Lebanon Religion


Religion in Lebanon is about much more than the practice of faith. Religious affiliation is the basis for a division of society where each group has its own political culture, affiliation and leaders. It governs the laws governing privacy, such as engagement, marriage, divorce, inheritance and adoption.

There is no state religion, however, there are 18 recognized religious population groups. The two major religions are Christianity and Islam.

Beliefs and religious values ​​are important to most Lebanese. Between 96 and 98 percent believed in God in a study conducted a few years ago by a Swedish-Lebanese research group.

Both Sunni and Shia Muslims constitute large parts of Lebanon’s population. The division of Islam into the two main groups is based on a dispute over who was entitled to succeed Prophet Muhammad when he died in 632. Sunni is the dominant direction within Islam. Shi’a Muslims believe that leadership in religion must be based on kinship with the Prophet, while Sunni Muslims believe that believers can choose their supreme leader according to skill.

Lebanese scripted Shi’ite Muslims have often been trained in Iran or Iraq. Until his death in 2010, storayatolla Muhammad Husain Fadlallah was the spiritual leader of the Lebanese Shia Muslims and his death triggered major grief events in Lebanon. Fadlallah was born and educated in Najaf, Iraq. His name was often associated with the Hezbollah movement, although over the years he became more moderate and distanced himself from Hezbollah’s close ties with Iran. Fadlallah considered the major Ayatollah Ali Sistani in Iraq as his prime role model.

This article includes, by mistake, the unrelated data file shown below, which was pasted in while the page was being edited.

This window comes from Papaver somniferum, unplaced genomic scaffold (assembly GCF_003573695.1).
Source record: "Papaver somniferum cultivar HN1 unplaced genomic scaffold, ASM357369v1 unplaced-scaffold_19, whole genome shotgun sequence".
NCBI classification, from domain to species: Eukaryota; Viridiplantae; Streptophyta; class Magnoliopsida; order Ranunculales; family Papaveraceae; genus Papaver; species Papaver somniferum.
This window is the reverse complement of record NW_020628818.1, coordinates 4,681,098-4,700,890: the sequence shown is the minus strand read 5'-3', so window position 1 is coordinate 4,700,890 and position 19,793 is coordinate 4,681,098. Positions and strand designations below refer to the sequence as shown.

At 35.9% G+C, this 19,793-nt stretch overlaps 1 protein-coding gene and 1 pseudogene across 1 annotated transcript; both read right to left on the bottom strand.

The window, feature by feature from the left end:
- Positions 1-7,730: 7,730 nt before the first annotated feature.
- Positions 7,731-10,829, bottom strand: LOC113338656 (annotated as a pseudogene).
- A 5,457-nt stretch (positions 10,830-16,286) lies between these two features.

The druses are a sect with Shi’a Muslim character. They are descended from disciples of the Egyptian caliph al-Hakim (986–1021), who considered themselves the incarnation of God on earth. The Drusians believe that al-Hakim will one day return. They are very secretive about their faith and often adapt to other religions in the area where they live.